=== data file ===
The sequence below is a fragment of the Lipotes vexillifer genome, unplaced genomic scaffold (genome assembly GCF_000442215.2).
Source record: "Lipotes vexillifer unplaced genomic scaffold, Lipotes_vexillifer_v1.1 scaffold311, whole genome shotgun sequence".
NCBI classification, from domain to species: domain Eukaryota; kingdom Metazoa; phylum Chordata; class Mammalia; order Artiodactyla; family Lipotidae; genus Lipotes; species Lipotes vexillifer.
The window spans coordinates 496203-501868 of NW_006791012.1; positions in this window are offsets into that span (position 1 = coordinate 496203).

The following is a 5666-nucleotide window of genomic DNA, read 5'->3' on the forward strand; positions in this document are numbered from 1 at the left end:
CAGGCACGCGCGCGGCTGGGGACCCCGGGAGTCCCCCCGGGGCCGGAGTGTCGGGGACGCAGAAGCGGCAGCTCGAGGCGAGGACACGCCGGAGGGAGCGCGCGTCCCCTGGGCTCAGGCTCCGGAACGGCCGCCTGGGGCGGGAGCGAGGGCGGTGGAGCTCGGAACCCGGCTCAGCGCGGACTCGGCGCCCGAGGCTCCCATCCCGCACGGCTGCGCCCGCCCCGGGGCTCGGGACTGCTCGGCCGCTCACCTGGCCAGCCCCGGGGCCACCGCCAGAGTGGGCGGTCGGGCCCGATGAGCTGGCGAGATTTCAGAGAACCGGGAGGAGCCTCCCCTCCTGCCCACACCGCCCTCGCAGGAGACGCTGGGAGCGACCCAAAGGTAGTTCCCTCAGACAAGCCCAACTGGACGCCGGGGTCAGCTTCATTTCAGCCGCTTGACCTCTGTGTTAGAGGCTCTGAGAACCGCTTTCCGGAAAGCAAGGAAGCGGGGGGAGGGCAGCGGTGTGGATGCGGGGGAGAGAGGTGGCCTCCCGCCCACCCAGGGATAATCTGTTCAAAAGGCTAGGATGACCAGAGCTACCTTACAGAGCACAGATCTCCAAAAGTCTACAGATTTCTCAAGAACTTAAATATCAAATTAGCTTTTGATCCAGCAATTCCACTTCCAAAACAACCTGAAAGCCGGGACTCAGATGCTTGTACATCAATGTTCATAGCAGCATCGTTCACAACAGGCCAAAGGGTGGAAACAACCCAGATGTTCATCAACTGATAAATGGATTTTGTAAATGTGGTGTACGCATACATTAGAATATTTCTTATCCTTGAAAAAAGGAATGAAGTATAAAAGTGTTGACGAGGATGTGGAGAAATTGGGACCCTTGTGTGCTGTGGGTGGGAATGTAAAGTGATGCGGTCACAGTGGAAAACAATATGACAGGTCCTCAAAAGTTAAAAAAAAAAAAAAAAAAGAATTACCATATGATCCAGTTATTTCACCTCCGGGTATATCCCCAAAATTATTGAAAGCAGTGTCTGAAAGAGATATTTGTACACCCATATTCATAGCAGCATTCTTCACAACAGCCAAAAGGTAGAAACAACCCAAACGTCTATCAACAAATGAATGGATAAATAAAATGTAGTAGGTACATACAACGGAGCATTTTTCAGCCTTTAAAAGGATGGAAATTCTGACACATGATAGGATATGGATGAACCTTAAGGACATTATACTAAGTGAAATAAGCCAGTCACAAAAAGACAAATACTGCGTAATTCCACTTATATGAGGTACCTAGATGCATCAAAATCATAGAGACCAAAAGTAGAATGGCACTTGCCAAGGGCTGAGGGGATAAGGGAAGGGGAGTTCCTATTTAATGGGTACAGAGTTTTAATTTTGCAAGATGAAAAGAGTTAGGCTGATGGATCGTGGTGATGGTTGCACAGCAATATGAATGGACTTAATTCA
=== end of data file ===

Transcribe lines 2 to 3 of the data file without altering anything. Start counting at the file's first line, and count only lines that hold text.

Source record: "Lipotes vexillifer unplaced genomic scaffold, Lipotes_vexillifer_v1.1 scaffold311, whole genome shotgun sequence".
NCBI classification, from domain to species: domain Eukaryota; kingdom Metazoa; phylum Chordata; class Mammalia; order Artiodactyla; family Lipotidae; genus Lipotes; species Lipotes vexillifer.